Canada’s Hotel Performance Followed Seasonal Trends


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HENDERSONVILLE, Tenn. — Canada’s hotel performance fell month over month, but continued a stretch of year-over-year (YOY) growth, according to CoStar’s November 2023 data.

In comparison to November 2022, occupancy registered at 62.1 per cent (up 0.5 per cent); ADR was $179.18 (up 5.8 per cent); and RevPAR was $111.19 (up 6.4 per cent).

“Canada’s hotel performance returned to single-digit growth in November. This performance is steady given the likely contraction of the wider economy. Room rates drove most of the RevPAR growth, with all segments experiencing an increase, albeit at a slower pace. This result confirms the trend of slowing ADR growth over the last few months, particularly with transient rates, which showed a 4.7 per cent YOY lift – the smallest increase since early 2021. Softer room rate growth is expected to continue through mid-2024, with declines expected for a short time before returning to positive territory,” says Laura Baxter, CoStar Group’s director of Hospitality Analytics for Canada. “The marginal occupancy increase outperformed our forecast, which predicted a minor decline. YOY improvements in group occupancy helped keep the metric afloat, and although it’s too early to call this a trend, it’s a step in the right direction as occupancy from that segment remains 11 per cent below pre-pandemic levels. Stronger group demand was also evident for full-service, urban and suburban hotels. Occupancy contractions continued for limited-service hotels, however, the segment’s room rate growth remains robust, outperforming the national average by 1.1 per cent.”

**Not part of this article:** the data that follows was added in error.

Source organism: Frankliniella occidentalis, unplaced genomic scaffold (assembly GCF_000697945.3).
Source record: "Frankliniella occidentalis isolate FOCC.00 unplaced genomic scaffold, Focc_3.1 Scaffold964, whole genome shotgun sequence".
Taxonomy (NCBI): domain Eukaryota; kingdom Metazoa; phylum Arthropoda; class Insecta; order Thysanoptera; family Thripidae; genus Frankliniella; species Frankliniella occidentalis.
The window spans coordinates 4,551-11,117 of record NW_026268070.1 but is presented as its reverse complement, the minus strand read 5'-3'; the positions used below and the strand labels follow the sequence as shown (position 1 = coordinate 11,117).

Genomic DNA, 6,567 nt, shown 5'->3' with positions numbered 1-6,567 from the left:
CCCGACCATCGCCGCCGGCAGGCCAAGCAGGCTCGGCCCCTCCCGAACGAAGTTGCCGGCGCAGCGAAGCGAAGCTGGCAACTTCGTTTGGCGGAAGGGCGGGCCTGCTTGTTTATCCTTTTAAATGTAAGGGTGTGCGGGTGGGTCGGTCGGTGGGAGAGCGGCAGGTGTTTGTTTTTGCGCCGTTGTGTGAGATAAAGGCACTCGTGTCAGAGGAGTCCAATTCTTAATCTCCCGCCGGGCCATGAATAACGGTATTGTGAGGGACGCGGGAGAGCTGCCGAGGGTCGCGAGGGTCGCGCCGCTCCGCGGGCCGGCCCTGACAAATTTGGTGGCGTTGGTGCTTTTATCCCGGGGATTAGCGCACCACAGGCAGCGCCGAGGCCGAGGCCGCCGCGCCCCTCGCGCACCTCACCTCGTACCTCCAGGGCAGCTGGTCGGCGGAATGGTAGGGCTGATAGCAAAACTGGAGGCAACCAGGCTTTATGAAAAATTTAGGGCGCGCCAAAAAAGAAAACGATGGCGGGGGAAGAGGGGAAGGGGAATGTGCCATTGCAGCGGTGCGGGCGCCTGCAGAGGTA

Among the provinces and territories, Manitoba recorded the highest November occupancy level (70.6 per cent), which was 7.5 per cent below 2022. Among the major markets, Toronto saw the highest occupancy (74.1 per cent), which was one per cent behind November 2022.

The lowest occupancy among provinces was reported in Prince Edward Island (46.5 per cent), down 22.5 per cent against 2022. At the market level, the lowest occupancy was reported in Edmonton (up four per cent to 55.7 per cent).

“Looking ahead, we expect occupancy to decline each month through the end of Q1 2024,” says Baxter. “Downward pressure on discretionary spending is anticipated, largely due to higher interest rates cycling through to more mortgage holders with renewals on the horizon.”


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